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Early Detection and Treatment of Disease Increases Prospects of Survival

The CEO of Signature Swine Solutions says the quicker a pig is identified as sick and is treated, the less discomfort it will have to endure and the greater chance it will have at recovery.

The Saskatchewan Pork Development Board hosted the first in a series of three spring webinars yesterday, "Practical Pig Handling and Animal Care: Tips & Tricks."

Mara Rozitis, the CEO of Signature Swine Solutions, says pigs will hide their disability so they are often quite far down the path of illness before they are identified as sick and treated and by that time their chance of making a full recovery is low compared to if they were identified sooner.

Clip-Mara Rozitis-Signature Swine Solutions:

Pigs are prey animals and they are going to hide their disability from us if they possibly can but there are a few tricks you can use to help find them earlier.For breeding stock, we want to make sure they get up every day.I'm not suggesting you need to chase every animal up but look for signs that they haven't been up.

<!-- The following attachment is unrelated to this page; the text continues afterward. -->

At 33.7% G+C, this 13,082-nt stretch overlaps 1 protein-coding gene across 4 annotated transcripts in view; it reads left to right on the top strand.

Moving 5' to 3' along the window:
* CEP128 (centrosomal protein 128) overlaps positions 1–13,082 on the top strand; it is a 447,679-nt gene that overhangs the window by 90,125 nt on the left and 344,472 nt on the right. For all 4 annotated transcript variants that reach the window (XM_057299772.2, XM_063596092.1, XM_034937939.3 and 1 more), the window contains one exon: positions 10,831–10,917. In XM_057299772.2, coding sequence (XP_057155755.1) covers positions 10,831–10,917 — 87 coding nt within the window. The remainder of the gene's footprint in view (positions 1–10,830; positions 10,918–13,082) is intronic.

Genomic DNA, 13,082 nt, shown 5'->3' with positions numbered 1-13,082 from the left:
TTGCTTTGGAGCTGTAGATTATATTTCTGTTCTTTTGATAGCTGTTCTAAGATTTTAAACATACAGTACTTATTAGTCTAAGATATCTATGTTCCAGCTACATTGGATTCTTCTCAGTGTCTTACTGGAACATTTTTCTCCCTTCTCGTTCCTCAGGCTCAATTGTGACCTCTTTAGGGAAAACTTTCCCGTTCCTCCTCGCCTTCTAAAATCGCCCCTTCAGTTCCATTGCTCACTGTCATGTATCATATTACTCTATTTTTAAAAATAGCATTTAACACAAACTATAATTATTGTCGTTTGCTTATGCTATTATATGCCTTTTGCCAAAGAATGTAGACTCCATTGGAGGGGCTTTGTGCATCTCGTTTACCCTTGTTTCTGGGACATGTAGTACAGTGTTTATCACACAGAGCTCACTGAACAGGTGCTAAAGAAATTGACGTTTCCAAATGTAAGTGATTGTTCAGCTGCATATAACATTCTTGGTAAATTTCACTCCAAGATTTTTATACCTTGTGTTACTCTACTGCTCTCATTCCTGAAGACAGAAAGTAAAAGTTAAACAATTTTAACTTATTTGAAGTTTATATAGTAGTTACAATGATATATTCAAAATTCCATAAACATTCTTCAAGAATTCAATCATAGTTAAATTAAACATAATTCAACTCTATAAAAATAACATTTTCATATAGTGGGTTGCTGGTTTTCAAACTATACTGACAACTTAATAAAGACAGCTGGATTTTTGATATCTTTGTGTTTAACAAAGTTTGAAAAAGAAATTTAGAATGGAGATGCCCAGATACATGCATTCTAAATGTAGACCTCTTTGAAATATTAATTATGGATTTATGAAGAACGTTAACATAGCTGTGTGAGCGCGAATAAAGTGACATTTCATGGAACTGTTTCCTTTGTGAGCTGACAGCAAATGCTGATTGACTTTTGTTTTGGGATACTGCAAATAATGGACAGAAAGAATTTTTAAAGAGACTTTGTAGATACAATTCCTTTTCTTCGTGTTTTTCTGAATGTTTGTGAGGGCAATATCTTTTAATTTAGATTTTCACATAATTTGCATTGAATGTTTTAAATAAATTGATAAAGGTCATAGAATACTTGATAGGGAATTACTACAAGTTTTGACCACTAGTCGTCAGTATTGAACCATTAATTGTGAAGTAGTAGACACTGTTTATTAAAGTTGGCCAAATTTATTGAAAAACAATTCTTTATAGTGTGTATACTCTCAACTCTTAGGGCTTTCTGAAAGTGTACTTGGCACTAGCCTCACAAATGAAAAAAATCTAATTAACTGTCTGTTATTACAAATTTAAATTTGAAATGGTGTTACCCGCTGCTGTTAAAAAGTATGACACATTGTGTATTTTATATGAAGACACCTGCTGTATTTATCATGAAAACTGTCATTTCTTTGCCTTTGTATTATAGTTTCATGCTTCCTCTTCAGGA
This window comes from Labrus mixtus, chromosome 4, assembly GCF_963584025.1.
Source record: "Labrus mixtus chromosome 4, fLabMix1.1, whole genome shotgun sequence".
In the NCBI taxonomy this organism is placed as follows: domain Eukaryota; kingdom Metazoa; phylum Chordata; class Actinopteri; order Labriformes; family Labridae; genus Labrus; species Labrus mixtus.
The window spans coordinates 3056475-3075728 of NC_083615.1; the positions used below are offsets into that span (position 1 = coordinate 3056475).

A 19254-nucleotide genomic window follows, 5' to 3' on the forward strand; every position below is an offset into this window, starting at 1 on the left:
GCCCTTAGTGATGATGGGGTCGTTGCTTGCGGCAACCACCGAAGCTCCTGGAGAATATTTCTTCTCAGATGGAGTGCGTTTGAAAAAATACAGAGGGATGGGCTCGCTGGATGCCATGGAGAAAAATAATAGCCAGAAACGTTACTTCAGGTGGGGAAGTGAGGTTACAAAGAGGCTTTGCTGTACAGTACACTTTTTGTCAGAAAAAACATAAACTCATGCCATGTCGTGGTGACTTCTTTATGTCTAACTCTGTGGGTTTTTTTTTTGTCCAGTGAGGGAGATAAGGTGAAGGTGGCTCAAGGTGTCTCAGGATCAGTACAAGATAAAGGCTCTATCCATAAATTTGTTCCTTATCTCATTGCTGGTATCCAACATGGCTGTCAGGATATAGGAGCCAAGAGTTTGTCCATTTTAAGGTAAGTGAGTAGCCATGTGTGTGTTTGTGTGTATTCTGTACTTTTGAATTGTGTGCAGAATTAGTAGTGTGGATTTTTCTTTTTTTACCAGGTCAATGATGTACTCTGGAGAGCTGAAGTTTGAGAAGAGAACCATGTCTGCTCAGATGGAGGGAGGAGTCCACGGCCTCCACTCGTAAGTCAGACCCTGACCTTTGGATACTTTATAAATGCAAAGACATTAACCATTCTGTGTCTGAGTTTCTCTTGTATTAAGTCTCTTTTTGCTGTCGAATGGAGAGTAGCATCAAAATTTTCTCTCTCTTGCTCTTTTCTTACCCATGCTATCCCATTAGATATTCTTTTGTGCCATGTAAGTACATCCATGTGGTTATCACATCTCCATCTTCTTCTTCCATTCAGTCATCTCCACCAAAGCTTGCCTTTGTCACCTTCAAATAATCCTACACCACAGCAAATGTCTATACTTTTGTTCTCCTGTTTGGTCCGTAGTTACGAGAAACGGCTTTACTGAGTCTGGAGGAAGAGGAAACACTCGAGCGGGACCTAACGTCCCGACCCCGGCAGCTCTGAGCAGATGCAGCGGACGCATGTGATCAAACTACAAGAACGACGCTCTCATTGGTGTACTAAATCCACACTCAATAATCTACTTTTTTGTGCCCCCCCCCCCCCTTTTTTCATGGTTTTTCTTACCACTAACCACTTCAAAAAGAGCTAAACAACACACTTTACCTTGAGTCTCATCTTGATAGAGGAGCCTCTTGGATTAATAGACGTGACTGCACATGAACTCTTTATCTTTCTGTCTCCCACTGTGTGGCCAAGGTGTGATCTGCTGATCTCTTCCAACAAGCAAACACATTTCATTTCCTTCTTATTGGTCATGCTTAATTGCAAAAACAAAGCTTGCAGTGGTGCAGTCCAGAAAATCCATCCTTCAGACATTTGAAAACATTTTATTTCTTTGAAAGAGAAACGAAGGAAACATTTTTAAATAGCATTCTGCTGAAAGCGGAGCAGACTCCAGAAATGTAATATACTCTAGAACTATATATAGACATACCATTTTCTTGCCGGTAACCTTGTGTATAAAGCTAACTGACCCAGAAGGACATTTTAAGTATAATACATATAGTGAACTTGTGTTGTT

If a sow has a bunch of feed left over, we can be pretty sure there is something up with her and we should investigate what it is.If you have electronic feeders, you can check their records.If you have a stall barn, you can easily see if they get up when you feed them in the morning.It's a bit trickier in adlib feeding situations but most sow feeders have at least a partly transparent type.You can see if they've eaten since the last time the system filled.

Pigs have a super strong feed drive, so if they aren't getting up to eat, we really want to investigate why.Then once you've identified the problem the animal should be treated according to your vet's instructions.Here I really want to point out that it takes exactly the same amount of time and effort to treat an animal early in its illness as it will later on and your chances of success are so much greater if you can act early.

Rozitis says simply making sure animals get up once per day is one of the most surefire ways to know they're OK.

Source : Farmscape.ca

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